Declines in biodiversity negatively affect local ecosystem functions and services, and thus are a major threat for humanity (Cardinale et al. 2012). Plant and animal biodiversity are positively linked to plant productivity and soil health (Lal 2004; Maestre et al. 2012), and thus may enhance the sequestration of atmospheric carbon (Lal 2004). The loss of diversity may consequently slow down the mitigation of CO2 levels and undermine progress on limiting climate change. Additionally, increased crop yields and resilience to perturbations are associated with higher species diversity within agricultural lands (Di Falco 2012). Biodiversity conservation may therefore play an important role in securing food availability in the face of a growing demand and changing environmental conditions.

The effects of land use on non-cultivated biodiversity are variable across ecosystem types. Previous studies have found widely differing effects of land use in different biomes. For instance, agricultural fields reduce numbers of species and individuals in tropical forests (Newbold et al. 2014), but may increase them in deserts (e.g. McIntyre et al. 2001; Norfolk et al. 2015). Most models of the response of biodiversity to land use assume a single relationship for all biomes/ecosystem types (e.g. Sala et al. 2000; Newbold et al. 2015), thus failing to distinguish spatial differences in responses. Another issue is that many biodiversity models use relatively simple measures of biodiversity, such as numbers of species or individuals (Newbold et al. 2014), which can be inadequate for fully representing biodiversity changes (Hillebrand et al. 2018). Considering changes in the species composition of communities is also informative (Dornelas et al. 2014; Newbold et al. 2015, 2016b, 2018). Globally, land use has been shown to cause a replacement of more endemic with more wide-ranging wild species (Newbold et al. 2018).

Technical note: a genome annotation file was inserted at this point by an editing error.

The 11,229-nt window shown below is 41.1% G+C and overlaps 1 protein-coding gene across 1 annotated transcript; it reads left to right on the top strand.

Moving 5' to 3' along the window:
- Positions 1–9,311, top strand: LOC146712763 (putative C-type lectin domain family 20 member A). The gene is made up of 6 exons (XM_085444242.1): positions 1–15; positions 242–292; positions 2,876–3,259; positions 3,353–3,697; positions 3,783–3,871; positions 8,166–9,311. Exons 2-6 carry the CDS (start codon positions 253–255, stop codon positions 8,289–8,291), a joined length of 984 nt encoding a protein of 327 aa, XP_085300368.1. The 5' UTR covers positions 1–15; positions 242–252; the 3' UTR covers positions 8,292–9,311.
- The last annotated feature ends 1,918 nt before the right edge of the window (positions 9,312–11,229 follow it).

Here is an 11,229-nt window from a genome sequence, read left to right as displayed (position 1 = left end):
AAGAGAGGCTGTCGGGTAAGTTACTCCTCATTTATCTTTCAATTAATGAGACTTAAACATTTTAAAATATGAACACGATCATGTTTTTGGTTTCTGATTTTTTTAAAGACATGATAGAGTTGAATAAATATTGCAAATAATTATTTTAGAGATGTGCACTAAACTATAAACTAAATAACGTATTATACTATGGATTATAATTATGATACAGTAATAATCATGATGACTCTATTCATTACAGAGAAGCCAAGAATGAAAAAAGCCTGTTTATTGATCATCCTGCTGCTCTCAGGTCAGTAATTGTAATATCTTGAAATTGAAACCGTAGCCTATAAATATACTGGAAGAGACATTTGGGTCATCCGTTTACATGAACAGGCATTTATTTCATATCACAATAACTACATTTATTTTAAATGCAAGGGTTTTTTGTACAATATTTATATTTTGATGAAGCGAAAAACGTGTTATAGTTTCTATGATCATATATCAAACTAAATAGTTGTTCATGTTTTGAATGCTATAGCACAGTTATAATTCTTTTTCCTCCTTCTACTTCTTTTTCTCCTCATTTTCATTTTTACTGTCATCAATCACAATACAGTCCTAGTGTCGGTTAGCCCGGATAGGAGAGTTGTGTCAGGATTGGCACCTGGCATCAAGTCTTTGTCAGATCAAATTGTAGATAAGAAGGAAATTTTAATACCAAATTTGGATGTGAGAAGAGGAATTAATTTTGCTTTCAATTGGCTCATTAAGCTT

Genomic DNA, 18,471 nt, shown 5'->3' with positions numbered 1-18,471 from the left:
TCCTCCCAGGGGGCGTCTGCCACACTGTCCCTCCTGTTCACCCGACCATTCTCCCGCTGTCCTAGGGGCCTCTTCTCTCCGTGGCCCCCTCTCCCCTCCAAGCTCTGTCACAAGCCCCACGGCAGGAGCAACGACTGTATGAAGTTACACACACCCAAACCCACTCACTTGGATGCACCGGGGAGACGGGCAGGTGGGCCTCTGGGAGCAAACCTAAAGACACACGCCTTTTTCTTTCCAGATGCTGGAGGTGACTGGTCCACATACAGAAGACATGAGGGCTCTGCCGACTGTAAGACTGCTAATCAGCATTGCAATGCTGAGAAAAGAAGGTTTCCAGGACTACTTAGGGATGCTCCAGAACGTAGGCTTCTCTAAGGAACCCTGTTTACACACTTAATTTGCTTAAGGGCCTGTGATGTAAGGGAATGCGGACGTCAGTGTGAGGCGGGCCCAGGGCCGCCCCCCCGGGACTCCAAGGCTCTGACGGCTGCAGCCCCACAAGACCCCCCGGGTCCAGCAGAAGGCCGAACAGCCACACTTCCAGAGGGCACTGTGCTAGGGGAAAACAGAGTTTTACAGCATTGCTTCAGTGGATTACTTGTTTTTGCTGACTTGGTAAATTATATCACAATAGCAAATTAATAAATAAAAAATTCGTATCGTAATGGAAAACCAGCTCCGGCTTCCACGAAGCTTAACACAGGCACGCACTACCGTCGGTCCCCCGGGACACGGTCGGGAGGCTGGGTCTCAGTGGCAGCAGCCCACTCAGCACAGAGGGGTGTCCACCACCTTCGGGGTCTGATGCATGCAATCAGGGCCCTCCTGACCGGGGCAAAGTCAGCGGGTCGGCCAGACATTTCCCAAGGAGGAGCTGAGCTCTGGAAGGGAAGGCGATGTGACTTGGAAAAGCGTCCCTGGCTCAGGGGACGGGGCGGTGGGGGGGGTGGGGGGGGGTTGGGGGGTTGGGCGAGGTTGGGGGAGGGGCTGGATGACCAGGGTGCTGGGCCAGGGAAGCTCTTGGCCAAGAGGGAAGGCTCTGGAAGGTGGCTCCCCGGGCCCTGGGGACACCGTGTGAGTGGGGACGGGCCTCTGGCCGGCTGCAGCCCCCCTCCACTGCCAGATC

Drylands and Mediterranean biomes are characterized by relatively low rainfall, which may lead to unusual responses of biodiversity to land use. It is estimated that land use has been responsible for both drylands and Mediterranean environments being among the biomes to have experienced the largest declines in biodiversity to date (Newbold et al. 2016a), but without accounting for potential differences in land-use responses in these biomes compared to other environments. Further, projections rank Mediterranean as the biome that will face the largest loss of diversity in the coming years, with land use being the strongest driver of these declines (Sala et al. 2000). Mediterranean environments are additionally threatened by land degradation and desertification, induced by further human land-use changes and increasingly warm and dry conditions (Geeson et al. 2002). Drylands have also witnessed a large historical decline in species diversity and abundance as a result of human land uses (Newbold et al. 2016a), and land-use impacts on biodiversity are predicted to become greater in hot and dry places (Mantyka-Pringle et al. 2012); yet further land conversion is expected to be moderate in this biome (Sala et al. 2000).